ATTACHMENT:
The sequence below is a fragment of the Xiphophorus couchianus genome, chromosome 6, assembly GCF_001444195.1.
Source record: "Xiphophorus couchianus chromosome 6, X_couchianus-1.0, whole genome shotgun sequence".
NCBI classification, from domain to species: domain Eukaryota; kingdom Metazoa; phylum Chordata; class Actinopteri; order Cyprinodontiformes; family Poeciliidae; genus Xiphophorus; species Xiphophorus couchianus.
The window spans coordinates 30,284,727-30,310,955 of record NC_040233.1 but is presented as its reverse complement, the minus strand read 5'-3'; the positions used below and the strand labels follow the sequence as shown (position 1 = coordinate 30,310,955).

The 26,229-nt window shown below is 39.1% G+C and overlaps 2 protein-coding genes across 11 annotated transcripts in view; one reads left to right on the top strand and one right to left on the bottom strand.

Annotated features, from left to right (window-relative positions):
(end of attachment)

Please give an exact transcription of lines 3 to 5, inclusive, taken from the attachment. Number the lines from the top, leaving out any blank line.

NCBI classification, from domain to species: domain Eukaryota; kingdom Metazoa; phylum Chordata; class Actinopteri; order Cyprinodontiformes; family Poeciliidae; genus Xiphophorus; species Xiphophorus couchianus.
The window spans coordinates 30,284,727-30,310,955 of record NC_040233.1 but is presented as its reverse complement, the minus strand read 5'-3'; the positions used below and the strand labels follow the sequence as shown (position 1 = coordinate 30,310,955).

The 26,229-nt window shown below is 39.1% G+C and overlaps 2 protein-coding genes across 11 annotated transcripts in view; one reads left to right on the top strand and one right to left on the bottom strand.